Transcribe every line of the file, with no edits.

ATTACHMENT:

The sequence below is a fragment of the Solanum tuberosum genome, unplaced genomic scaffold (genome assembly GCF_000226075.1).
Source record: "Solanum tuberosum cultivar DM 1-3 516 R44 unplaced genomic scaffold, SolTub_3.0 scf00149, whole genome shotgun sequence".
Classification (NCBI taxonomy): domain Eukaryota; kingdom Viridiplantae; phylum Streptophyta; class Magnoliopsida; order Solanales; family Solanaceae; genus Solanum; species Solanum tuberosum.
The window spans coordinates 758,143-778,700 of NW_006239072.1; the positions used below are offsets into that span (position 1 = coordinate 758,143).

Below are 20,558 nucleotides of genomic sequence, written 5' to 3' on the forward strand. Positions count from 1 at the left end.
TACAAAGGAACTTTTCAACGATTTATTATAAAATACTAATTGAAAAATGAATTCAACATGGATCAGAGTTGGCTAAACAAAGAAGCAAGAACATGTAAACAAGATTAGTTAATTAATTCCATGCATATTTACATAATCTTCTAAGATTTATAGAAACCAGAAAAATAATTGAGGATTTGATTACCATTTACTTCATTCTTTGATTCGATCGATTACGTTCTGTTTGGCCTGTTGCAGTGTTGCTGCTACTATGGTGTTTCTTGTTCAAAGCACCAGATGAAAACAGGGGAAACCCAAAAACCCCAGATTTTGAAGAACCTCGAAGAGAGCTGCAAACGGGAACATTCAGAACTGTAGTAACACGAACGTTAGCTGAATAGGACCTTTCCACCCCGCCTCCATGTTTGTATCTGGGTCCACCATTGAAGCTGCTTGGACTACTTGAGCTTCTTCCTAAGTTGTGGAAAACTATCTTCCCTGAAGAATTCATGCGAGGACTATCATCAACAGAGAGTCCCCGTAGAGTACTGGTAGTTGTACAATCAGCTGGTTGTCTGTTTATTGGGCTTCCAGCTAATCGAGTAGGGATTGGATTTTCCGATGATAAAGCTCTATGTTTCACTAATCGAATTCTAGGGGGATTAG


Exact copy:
The sequence below is a fragment of the Solanum tuberosum genome, unplaced genomic scaffold (genome assembly GCF_000226075.1).
Source record: "Solanum tuberosum cultivar DM 1-3 516 R44 unplaced genomic scaffold, SolTub_3.0 scf00149, whole genome shotgun sequence".
Classification (NCBI taxonomy): domain Eukaryota; kingdom Viridiplantae; phylum Streptophyta; class Magnoliopsida; order Solanales; family Solanaceae; genus Solanum; species Solanum tuberosum.
The window spans coordinates 758,143-778,700 of NW_006239072.1; the positions used below are offsets into that span (position 1 = coordinate 758,143).

Below are 20,558 nucleotides of genomic sequence, written 5' to 3' on the forward strand. Positions count from 1 at the left end.
TACAAAGGAACTTTTCAACGATTTATTATAAAATACTAATTGAAAAATGAATTCAACATGGATCAGAGTTGGCTAAACAAAGAAGCAAGAACATGTAAACAAGATTAGTTAATTAATTCCATGCATATTTACATAATCTTCTAAGATTTATAGAAACCAGAAAAATAATTGAGGATTTGATTACCATTTACTTCATTCTTTGATTCGATCGATTACGTTCTGTTTGGCCTGTTGCAGTGTTGCTGCTACTATGGTGTTTCTTGTTCAAAGCACCAGATGAAAACAGGGGAAACCCAAAAACCCCAGATTTTGAAGAACCTCGAAGAGAGCTGCAAACGGGAACATTCAGAACTGTAGTAACACGAACGTTAGCTGAATAGGACCTTTCCACCCCGCCTCCATGTTTGTATCTGGGTCCACCATTGAAGCTGCTTGGACTACTTGAGCTTCTTCCTAAGTTGTGGAAAACTATCTTCCCTGAAGAATTCATGCGAGGACTATCATCAACAGAGAGTCCCCGTAGAGTACTGGTAGTTGTACAATCAGCTGGTTGTCTGTTTATTGGGCTTCCAGCTAATCGAGTAGGGATTGGATTTTCCGATGATAAAGCTCTATGTTTCACTAATCGAATTCTAGGGGGATTAG